Rathband and others v Chief Constable of Northumbria
Executive summaryIn a claim brought by the estate of PC David Rathband, who took his own life after being shot and blinded by the fugitive offender…
Queen’s Bench Division (Males J)
5 February 2016
In a claim brought by the estate of PC David Rathband, who took his own life after being shot and blinded by the fugitive offender Raoul Moat, the chief constable was alleged to have failed in his duty of care to warn officers of the threat posed by Moat. The court decided that although chief constables owed a general non-delegable duty to take reasonable care for the safety of their officers, it would not be fair, just or reasonable to impose a duty of care in cases such as this, involving operational decisions taken under pressure of time or circumstances. As a matter of public policy, the ‘core principle’ established in Hill v Chief Constable of West Yorkshire (1989) AC 53 outweighed the claim in negligence.
The tragic and violent facts of this case are well known. On 3 July 2010 Moat shot and injured his former partner Ms Stobbart and killed her partner Christopher Brown in the mistaken belief that he was a police officer.
At 00.29 on Sunday 4 July Moat rang the police to outline his grievances against officers and made threats to kill and injure officers. He concluded by saying, ‘I am hunting for officers now.’ The senior investigating officer, Superintendent Farrell, was immediately made aware of the call. She decided to make two enquiries before warning officers of the threat: to carry out cell site analysis to identify Moat’s location and to conduct a proper analysis of the call.
Less than nine minutes after concluding his call, and seven and a half minutes after Superintendent Farrell had been made aware, Moat shot PC Rathband at close range causing him serious injury including the loss of his sight.
PC Rathband subsequently founded the Blue Lamp Foundation for members of the emergency services injured on duty but sadly he took his own life on 29 February 2012. He had by then already commenced his action alleging negligence against the chief constable.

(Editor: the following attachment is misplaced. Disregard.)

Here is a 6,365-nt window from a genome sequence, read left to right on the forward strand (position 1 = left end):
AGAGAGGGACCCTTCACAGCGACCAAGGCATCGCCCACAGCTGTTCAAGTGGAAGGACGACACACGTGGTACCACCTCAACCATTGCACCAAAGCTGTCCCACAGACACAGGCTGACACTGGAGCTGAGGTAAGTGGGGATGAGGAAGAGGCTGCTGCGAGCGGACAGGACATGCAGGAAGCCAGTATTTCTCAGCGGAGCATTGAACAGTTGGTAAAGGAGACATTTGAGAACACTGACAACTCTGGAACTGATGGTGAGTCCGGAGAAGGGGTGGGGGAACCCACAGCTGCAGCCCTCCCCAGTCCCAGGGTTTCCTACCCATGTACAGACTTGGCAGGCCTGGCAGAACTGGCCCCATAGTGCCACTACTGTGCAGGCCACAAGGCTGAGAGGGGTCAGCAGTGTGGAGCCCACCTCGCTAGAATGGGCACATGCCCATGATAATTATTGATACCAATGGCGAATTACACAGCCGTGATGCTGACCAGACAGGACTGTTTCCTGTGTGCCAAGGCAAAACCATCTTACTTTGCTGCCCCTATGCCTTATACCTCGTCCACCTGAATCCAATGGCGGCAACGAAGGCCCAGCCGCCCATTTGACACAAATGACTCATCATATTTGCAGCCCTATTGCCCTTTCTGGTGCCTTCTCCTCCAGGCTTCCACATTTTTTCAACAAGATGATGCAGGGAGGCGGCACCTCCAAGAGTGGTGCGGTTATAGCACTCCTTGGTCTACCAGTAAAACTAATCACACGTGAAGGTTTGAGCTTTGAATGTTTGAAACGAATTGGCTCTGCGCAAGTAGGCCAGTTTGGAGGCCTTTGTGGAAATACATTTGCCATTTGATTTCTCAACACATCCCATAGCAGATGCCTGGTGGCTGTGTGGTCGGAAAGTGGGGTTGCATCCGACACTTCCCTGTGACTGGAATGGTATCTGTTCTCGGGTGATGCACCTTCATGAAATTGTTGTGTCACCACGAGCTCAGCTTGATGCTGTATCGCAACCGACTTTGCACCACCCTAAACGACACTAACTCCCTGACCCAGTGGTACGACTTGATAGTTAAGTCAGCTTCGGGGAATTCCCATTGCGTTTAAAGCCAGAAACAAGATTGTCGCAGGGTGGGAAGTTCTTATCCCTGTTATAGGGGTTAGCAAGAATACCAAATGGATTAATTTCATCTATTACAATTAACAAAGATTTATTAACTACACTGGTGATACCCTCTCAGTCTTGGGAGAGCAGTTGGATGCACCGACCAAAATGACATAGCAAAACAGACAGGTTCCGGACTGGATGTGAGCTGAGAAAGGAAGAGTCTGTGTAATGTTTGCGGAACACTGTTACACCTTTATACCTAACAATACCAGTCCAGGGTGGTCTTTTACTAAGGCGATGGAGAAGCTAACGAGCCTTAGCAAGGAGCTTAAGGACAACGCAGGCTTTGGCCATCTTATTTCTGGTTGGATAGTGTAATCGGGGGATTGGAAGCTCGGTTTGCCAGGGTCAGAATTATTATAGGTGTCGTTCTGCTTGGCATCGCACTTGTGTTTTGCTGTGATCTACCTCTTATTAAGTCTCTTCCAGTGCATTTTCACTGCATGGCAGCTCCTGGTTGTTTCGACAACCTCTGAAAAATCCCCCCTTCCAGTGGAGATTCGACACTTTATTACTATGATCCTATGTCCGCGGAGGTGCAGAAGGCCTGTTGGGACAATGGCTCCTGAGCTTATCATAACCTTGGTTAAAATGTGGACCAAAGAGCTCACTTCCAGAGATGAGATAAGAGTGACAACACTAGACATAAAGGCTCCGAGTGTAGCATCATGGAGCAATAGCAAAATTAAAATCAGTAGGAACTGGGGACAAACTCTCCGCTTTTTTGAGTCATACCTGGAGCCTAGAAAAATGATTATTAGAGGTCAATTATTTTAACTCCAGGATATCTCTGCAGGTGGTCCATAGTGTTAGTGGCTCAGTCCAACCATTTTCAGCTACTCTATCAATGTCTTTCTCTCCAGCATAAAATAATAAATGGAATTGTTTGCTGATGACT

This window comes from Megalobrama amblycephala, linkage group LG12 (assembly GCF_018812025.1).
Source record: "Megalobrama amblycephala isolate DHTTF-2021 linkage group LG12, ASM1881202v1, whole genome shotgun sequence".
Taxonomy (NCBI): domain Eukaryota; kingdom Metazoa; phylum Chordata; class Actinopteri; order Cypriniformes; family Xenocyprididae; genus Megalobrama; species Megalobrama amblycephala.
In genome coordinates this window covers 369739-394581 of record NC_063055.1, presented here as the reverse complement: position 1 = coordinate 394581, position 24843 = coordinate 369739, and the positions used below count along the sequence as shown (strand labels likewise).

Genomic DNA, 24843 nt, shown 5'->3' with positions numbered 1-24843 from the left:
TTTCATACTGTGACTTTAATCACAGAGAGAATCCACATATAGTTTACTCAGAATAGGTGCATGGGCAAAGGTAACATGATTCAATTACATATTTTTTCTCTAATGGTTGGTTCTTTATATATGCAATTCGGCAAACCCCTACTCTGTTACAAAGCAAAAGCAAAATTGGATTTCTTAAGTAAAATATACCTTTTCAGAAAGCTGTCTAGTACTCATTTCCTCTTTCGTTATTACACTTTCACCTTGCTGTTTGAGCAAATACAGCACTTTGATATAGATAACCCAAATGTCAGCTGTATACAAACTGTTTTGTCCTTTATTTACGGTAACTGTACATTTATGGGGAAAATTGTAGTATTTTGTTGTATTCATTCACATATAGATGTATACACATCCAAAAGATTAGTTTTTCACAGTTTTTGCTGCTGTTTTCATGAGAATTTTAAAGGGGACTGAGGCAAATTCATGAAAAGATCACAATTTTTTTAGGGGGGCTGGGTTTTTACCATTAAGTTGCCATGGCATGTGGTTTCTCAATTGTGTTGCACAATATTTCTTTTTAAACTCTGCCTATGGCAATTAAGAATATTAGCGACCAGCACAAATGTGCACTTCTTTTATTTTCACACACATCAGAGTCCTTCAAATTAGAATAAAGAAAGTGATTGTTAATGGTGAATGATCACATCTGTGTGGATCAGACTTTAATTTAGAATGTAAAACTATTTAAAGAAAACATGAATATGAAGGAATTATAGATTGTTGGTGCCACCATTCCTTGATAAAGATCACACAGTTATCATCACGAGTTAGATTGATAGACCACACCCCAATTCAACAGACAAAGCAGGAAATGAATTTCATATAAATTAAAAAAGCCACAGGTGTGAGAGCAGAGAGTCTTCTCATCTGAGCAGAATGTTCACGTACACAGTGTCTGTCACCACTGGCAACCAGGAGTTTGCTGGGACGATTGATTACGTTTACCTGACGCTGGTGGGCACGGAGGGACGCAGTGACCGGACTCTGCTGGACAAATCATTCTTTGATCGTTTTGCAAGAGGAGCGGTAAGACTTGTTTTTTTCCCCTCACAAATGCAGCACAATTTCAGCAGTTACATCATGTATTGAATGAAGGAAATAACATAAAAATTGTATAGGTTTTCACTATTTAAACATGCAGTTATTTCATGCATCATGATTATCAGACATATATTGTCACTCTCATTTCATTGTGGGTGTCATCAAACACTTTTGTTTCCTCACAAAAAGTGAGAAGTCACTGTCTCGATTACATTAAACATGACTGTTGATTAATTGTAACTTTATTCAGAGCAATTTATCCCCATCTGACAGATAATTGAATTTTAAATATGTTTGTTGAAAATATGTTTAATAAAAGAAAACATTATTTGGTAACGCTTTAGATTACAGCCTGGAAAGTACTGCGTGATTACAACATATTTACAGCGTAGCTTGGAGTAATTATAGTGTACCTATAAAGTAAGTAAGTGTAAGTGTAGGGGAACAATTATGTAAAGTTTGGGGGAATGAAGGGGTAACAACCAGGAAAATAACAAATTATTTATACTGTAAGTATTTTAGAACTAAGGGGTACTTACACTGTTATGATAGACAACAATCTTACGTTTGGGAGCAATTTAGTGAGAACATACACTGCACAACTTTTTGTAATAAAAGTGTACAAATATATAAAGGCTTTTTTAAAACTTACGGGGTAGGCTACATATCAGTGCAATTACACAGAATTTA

Mr Justice Males considered the following legal principles:
- Chief constables owe a duty to their officers to take reasonable care for their safety (‘the duty’). This is a different starting point from cases such as Hill where no duty is owed to members of the general public in the investigation or prevention of crime.
- The duty may be excluded as a matter of public policy where it would not be fair, just and reasonable to impose it (the Hill core principle). To impose the duty in such circumstances would lead to a defensive approach and inhibit the police in their duty to investigate and prevent crime.
- The duty will be excluded where operational decisions are made under pressure in the investigation or prevention of crime: the core functions of policing.
Applying these principles to the facts, Males J found that Superintendent Farrell’s was an operational decision taken under considerable pressure of time and directly concerned with the investigation and prevention of crime. For the public policy reasons outlined in Hill, the claim in negligence would be dismissed.
This case reaffirms the long-established Hill principle that actions cannot usually be sustained against chief constables alleging negligent failure to investigate or prevent crime. Notwithstanding the existence of the duty on chief constables to take reasonable care for officers’ safety, that principle applies equally to claims brought by police officers as to members of the general public.
Claims may be possible in circumstances such as these under the Human Rights Act. Breaches of the obligations under the Article 2 ‘right to life’ may be arguable, although the tests are demanding. Further, even where established, any compensation by way of ‘just satisfaction’ may be much lower than under tortious principles. In the current case, only negligence was alleged.
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